May 16, 2016

Editorial policy at several digital-only news outlets reveals a stated belief that some issues don’t have two sides. BuzzFeed favors “civil rights, women’s rights, anti-racism and LGBT equality.” The Huffington Post openly declares Donald Trump to be “racist” and “a serial liar.” Gawker Media’s headlines frequently skew toward the unabashedly opinionated.

Count Mic among that group. Recent stories on sexual assault, transgender issues and Donald Trump ditch traditional notions of journalistic objectivity in favor of authoritative analysis or voice-ier writing (“way to horrify the Internet, Mr. Trump,” reads the blurb for an article on Trump’s recent taco bowl tweet).

“Objectivity has been debated for years,” said Cory Haik, Mic’s chief strategy officer. “It’s a subjective conversation. I think you could go to the ivory towers of journalism and talk to the most respectable journalism schools, and what you’ll get inside that world is people saying, ‘I’m not sure that you can be entirely objective. I’m not sure it’s possible.'”

Many readers of Mic — about 70 percent of whom are millennials — are often looking for more than just the facts in articles, Haik said. When they’re done finishing the story, many are seeking ways to engage with the issues explored in the article beyond just sharing a link on their various social networks.

So, the millennial-focused news startup will try out a new feature, called “Offsite,” that gives readers the option of taking some sort of advocacy step as soon as they’re finished with a story. Offsite, a widget that integrates with many advocacy-focused websites, would instantly allow readers to sign a petition related to sexual assault, for example, enable them to contribute to a related Kickstarter campaign or RSVP to a protest via Eventbrite.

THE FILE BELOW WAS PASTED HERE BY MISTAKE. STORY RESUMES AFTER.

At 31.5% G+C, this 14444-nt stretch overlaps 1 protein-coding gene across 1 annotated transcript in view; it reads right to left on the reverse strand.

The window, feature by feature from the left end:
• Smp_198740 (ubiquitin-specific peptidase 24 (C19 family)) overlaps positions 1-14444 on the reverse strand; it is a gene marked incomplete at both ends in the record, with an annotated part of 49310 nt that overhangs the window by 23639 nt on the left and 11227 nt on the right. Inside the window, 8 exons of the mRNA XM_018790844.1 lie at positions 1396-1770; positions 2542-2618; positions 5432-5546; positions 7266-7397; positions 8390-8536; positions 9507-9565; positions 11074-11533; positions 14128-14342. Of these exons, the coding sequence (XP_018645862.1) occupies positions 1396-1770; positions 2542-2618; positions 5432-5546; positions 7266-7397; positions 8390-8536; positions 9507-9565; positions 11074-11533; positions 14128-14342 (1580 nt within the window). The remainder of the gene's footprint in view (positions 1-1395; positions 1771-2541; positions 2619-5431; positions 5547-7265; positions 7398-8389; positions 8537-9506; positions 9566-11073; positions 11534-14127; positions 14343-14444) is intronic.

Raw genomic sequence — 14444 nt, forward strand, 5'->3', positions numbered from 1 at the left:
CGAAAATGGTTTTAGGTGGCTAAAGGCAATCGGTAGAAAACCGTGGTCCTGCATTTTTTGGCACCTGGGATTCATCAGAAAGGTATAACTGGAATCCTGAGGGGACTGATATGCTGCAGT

“It’s designed specifically for our audience, because we know that they’re very engaged and they care about the issues that we write about,” Haik said. “Our audience in particular comes to us for a lot of things around social justice and the progressive policies that we illustrate in a big way.”

Offsite will also include a bot that works on apps like Kik and Facebook Messenger that exchanges messages with Mic readers to keep them aware of advocacy issues and ways they can help. This puts Mic among the early wave of news organizations — including CNN and The Huffington Post — that are experimenting with bots in the wake of Facebook’s decision to launch a bot platform for Facebook Messenger.

Photos via

Photos via

Offsite was dreamed up in a recent hack-a-thon at the Global Editors Network by Sarah Singer, the Director of Editorial Innovation at Mic, along with Ryan Campbell, an engineer at Mic and Tri Vo, a designer at Mic. The proposal for the project, which ultimately won the hack-a-thon, envisioned connecting online audiences to offline causes.

Young readers are engaged in social justice issues. They use their online profiles to define themselves to others, making the newsfeed both a mirror and a microphone. Online activism and IRL action are more interwoven than ever. Offsite brings them together.

Offsite, which is slated to go live in May, might also gin up some revenue for Mic, Haik said. Display space on the entire Offsite widget — or a panel on the widget — can be sold to advertisers who are interested in having their brands associated with the idea of philanthropy.

But Mic hasn’t budgeted the revenue that Offsite might ultimately generate, Haik said. Ultimately, the tool is aimed primarily at Mic’s audience.

“For us, this is furthering the mission of the work that we do and allowing our readers to engage more deeply and meaningfully, which is core to Mic at large,” Haik said.

Correction: A previous version of this story said Offsite was live already. It’s scheduled to launch later this month. We apologize for the error.

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Benjamin Mullin is the managing editor of He previously reported for Poynter as a staff writer, Google Journalism Fellow and Naughton Fellow, covering journalism…
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